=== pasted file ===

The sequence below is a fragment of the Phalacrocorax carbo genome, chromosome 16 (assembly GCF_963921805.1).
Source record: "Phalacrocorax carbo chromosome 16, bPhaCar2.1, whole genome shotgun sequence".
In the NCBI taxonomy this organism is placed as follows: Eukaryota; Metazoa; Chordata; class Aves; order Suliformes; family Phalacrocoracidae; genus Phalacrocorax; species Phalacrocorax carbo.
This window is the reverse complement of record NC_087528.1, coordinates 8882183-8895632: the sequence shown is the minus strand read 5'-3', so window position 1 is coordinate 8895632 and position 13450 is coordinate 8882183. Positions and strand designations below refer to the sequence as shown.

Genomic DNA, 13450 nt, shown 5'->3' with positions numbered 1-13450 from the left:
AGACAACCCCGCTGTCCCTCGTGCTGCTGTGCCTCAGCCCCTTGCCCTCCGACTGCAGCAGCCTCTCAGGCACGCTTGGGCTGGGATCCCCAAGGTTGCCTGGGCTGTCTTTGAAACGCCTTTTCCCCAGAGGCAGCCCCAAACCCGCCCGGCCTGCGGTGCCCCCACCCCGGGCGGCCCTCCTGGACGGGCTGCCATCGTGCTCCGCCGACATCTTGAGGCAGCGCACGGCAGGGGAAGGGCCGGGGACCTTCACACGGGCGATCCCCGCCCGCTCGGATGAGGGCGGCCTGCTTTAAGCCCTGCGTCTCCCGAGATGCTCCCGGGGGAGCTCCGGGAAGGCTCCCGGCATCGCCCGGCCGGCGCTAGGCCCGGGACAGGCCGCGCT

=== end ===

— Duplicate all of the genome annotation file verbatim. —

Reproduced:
The sequence below is a fragment of the Phalacrocorax carbo genome, chromosome 16 (assembly GCF_963921805.1).
Source record: "Phalacrocorax carbo chromosome 16, bPhaCar2.1, whole genome shotgun sequence".
In the NCBI taxonomy this organism is placed as follows: Eukaryota; Metazoa; Chordata; class Aves; order Suliformes; family Phalacrocoracidae; genus Phalacrocorax; species Phalacrocorax carbo.
This window is the reverse complement of record NC_087528.1, coordinates 8882183-8895632: the sequence shown is the minus strand read 5'-3', so window position 1 is coordinate 8895632 and position 13450 is coordinate 8882183. Positions and strand designations below refer to the sequence as shown.

Genomic DNA, 13450 nt, shown 5'->3' with positions numbered 1-13450 from the left:
AGACAACCCCGCTGTCCCTCGTGCTGCTGTGCCTCAGCCCCTTGCCCTCCGACTGCAGCAGCCTCTCAGGCACGCTTGGGCTGGGATCCCCAAGGTTGCCTGGGCTGTCTTTGAAACGCCTTTTCCCCAGAGGCAGCCCCAAACCCGCCCGGCCTGCGGTGCCCCCACCCCGGGCGGCCCTCCTGGACGGGCTGCCATCGTGCTCCGCCGACATCTTGAGGCAGCGCACGGCAGGGGAAGGGCCGGGGACCTTCACACGGGCGATCCCCGCCCGCTCGGATGAGGGCGGCCTGCTTTAAGCCCTGCGTCTCCCGAGATGCTCCCGGGGGAGCTCCGGGAAGGCTCCCGGCATCGCCCGGCCGGCGCTAGGCCCGGGACAGGCCGCGCT